The Quadruple Object and Weird Realism
I'm reposting this Environmental Critique review from 2016 as a precursor to a forthcoming comment on a recent Galileo Commission talk, "Quantum Panpsychism and the Extended Self," delivered by Emmanuel Ransford. Ransford's hypothesis resonates with Graham Harman's quadruple object concept because both thinkers posit a real inner and outer 'reality' for objects. Ransford focuses on causality while Harman's focuses on ontology, but the hypotheses compliment each other in productive ways. See more about Ransford below the excerpt.
Please note: this Environmental Critique post may be tough reading for those unfamiliar with Graham Harman's work, but I hope it inspires some readers to engage with Harman's core texts. I'm a huge fan, though I'm hard on Harman in the opening of this review.
Weird Realism: Lovecraft and Philosophy is an eccentric monograph that misses various marks of contemporary literary criticism and yet presents a useful tool for reading weird literature. Harman’s references to a few Mid-Century Modern critics including Edmund Wilson and Cleanth Brooks effectively dismisses criticism published in the last fifty years. Admittedly this Cthulu-like body of data is daunting even for literary critics, but Harman doesn’t even gesture to the current discipline. [ . . .] Nevertheless, Harman’s primary conceit is original, and his application persuasive enough to warrant the serious attention it has received from a cross-section of the critical theoretical community. Within the context of speculative realism, “hyperobjects,” alien phenomenology, and panpsychism, the weird has become a category not only for fiction and philosophy, but also for contemporary readings of the built and natural environment, and the fuzzy borders between any number of given categories of experience.
Let me summarize Harman’s thesis, which is closely based on the “new fourfold,” introduced in his Tool-Being, and is the focus of The Quadruple Object. Harman’s matrix is derived from combining Husserl’s distinction between qualities and objects, and Heidegger’s distinction between sensual the real objects (4-6). (Sensual objects appear to the subject; real objects categorically withdraw, even from themselves.) From these two axes Harman arrives at sensual objects (SO), real objects (RO), sensual qualities (SQ), and real qualities (RQ). This fourfold is intended as four aspects of all objects (rather that four categories of objects). Nevertheless, these four aspects interrelate in distinct ways, and these interrelationships are the focus of Harman’s “ontography,” as well as his reading of Lovecraft. (See a recent review of The Quadruple Object here, though the present post contains a better summary of Harman’s basic thesis in that work.)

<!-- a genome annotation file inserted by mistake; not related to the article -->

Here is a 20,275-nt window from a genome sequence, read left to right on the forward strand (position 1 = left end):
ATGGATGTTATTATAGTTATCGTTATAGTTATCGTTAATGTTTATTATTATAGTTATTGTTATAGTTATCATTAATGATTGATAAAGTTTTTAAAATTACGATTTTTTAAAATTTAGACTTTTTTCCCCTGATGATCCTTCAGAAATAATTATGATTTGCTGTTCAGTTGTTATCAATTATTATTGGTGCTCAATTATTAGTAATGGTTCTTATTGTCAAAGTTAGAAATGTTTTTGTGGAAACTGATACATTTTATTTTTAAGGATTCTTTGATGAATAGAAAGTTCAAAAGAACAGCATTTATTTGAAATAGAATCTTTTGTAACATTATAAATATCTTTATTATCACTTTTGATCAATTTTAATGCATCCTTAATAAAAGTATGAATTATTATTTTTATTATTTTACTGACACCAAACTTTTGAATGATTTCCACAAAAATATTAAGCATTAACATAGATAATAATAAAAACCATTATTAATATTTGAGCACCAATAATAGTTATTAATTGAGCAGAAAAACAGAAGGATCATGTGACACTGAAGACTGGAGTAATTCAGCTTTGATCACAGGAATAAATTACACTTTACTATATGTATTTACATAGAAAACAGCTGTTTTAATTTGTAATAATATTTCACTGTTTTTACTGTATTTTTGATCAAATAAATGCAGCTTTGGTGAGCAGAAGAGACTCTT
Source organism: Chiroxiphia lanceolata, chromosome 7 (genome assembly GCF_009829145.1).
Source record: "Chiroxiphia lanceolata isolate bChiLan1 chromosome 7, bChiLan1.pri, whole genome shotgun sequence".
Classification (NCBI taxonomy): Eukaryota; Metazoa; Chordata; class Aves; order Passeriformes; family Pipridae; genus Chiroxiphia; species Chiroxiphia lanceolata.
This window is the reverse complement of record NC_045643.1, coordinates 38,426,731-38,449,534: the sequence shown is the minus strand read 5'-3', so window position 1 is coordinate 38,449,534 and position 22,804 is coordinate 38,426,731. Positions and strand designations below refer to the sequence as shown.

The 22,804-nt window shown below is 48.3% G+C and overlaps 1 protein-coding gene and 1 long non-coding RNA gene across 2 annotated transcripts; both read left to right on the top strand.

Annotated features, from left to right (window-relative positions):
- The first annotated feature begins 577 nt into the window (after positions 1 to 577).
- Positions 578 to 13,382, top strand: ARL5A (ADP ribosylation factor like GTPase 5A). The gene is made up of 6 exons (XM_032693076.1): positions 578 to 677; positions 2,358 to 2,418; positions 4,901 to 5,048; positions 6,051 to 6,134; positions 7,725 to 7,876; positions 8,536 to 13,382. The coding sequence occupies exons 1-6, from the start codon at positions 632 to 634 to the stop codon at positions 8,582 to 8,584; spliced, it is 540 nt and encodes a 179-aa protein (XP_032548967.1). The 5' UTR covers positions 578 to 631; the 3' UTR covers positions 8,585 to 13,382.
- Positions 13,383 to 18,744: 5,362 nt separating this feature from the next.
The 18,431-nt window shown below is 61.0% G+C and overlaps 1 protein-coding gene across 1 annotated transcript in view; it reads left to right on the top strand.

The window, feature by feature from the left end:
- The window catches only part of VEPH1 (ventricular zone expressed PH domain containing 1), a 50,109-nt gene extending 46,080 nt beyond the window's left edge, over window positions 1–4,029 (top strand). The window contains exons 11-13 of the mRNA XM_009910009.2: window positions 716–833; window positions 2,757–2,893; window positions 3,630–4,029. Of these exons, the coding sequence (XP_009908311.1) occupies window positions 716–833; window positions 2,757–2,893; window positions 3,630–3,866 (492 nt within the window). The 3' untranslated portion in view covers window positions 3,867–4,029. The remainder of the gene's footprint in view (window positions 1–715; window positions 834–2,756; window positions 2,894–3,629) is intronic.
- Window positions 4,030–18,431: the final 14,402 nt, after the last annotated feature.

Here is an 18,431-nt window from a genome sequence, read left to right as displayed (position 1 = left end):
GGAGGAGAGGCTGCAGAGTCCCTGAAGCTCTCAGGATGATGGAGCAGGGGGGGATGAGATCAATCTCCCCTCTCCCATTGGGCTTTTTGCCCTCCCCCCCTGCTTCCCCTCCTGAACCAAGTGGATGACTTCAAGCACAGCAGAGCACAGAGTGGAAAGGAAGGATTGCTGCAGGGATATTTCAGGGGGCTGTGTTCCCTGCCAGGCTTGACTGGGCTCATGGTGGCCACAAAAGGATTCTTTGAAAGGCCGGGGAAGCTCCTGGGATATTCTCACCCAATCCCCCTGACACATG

Sensual objects are comprised of sensual qualities but are distinct from those qualities because not all qualities of a sensual object are apparent at once. Sensual objects and their sensual qualities are accessible but dynamic. Thus Harman denotes this relationship (SO-SQ) as “time” (32). Because they withdraw, real objects do not interact with one another; however, real objects can interact with sensual objects. The relationship between real objects and sensual qualities (RO-SQ) is termed “space” because both withdrawal and access are presumed to occur within this dimension (239). Real objects also have real qualities. Neither is accessible, but real qualities differ from sensual qualities because they cannot be separated from the object—hence Harman’s choice of “essence” to define the RO-RQ relationship. And real qualities can indirectly affect sensual objects. This indirect relationship (SO–RQ), is illustrated by the visible effects of an inaccessible object, like Harman’s example of a black hole indicated by swirling light (238). Harman argues, referencing Husserl, that we can derive real qualities from sensual objects through a form of theoretical inference he terms “eidos” (31-32). This scheme does not exhaust the possible relationship between the four aspects of an object or between two fourfold objects; however, it provides a powerful heuristic for understanding allusive language and for reading literature, which is categorically allusive.
Continue reading here.
More about Emmanuel Ransford:
"Emmanuel Ransford’s core expertise is in the foundations of quantum physics. He has developed a view of matter that endows it with a hidden dimension. It turns it into something richer, a ‘super-matter’ dubbed holomatter. The latter is a quantum-friendly stuff that (a) helps to make sense of the baffling and notoriously counter-intuitive quantum weirdness, and (b) shine a new light on the enigma of brain-mind interplay. The holomatter approach isn’t materialistic and could be dubbed a “quantum panpsychism”. Ransford has written a few books on these issues. He is currently posting articles on the GalileoCommissionwebsite (see here)."
--Galileo Comission, Expanding the Scope of Science